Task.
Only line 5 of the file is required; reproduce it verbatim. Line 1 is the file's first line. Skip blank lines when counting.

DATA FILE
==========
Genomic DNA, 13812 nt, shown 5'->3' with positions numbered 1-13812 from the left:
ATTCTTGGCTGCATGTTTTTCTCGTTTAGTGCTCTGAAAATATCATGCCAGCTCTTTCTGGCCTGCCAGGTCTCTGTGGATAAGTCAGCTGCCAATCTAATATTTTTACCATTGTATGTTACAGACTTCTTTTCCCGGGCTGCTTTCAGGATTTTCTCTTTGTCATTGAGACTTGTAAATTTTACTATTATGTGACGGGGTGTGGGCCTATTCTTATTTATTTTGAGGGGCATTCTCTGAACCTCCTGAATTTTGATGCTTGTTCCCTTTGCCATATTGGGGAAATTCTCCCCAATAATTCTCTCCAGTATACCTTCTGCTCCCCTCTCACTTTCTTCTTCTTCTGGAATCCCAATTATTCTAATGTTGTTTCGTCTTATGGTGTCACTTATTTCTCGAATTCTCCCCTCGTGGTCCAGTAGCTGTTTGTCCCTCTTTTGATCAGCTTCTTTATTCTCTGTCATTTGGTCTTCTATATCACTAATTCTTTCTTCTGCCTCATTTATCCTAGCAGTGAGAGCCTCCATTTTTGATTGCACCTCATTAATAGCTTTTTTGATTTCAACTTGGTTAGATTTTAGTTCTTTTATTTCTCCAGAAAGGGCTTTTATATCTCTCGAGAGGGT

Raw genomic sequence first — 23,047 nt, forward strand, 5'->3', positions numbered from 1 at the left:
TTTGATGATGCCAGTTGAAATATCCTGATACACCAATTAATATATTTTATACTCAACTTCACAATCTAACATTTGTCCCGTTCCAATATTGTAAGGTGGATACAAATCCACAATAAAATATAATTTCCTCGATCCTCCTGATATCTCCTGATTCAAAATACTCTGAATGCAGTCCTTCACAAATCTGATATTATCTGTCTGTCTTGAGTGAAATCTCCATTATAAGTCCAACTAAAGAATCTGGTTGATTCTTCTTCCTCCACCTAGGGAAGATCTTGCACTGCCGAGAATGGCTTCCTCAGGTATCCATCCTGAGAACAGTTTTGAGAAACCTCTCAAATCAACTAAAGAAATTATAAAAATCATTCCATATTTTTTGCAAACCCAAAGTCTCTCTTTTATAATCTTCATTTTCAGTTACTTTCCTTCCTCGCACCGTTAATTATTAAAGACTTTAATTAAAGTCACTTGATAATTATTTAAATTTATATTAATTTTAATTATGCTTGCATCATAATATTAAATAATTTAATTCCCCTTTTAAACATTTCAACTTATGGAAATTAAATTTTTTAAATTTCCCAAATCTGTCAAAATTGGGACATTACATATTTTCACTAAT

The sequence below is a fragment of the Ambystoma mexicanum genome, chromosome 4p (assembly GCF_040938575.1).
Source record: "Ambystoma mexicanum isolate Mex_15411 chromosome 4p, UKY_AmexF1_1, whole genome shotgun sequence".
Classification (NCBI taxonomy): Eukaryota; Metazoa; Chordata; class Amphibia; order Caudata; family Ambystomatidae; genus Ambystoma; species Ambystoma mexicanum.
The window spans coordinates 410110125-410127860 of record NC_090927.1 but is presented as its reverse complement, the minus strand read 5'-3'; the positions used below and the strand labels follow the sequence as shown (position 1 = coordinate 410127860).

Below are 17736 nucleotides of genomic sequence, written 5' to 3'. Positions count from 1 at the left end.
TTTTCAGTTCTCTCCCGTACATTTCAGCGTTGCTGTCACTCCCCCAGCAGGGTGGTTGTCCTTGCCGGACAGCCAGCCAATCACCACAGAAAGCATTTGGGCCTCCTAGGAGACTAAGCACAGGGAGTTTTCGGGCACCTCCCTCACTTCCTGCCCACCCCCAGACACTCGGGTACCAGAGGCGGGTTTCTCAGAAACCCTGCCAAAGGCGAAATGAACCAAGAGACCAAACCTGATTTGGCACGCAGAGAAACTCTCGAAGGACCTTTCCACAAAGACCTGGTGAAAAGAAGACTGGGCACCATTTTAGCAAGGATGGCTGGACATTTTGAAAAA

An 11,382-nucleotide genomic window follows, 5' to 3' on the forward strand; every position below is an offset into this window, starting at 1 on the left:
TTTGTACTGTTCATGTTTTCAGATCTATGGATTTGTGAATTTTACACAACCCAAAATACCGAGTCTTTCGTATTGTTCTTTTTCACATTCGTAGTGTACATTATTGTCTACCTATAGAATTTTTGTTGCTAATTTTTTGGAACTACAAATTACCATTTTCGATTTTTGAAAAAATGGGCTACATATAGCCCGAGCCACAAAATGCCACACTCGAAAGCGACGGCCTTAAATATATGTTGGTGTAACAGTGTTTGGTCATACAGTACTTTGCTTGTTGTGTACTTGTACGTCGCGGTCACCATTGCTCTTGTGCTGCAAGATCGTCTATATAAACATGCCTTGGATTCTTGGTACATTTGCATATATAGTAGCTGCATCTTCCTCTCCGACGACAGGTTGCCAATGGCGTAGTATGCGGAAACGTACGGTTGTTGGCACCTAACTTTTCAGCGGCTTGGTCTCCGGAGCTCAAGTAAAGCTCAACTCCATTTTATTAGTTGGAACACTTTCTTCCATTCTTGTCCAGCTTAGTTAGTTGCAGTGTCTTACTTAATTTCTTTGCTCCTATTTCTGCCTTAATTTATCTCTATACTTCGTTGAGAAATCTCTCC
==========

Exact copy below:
The sequence below is a fragment of the Ambystoma mexicanum genome, chromosome 4p (assembly GCF_040938575.1).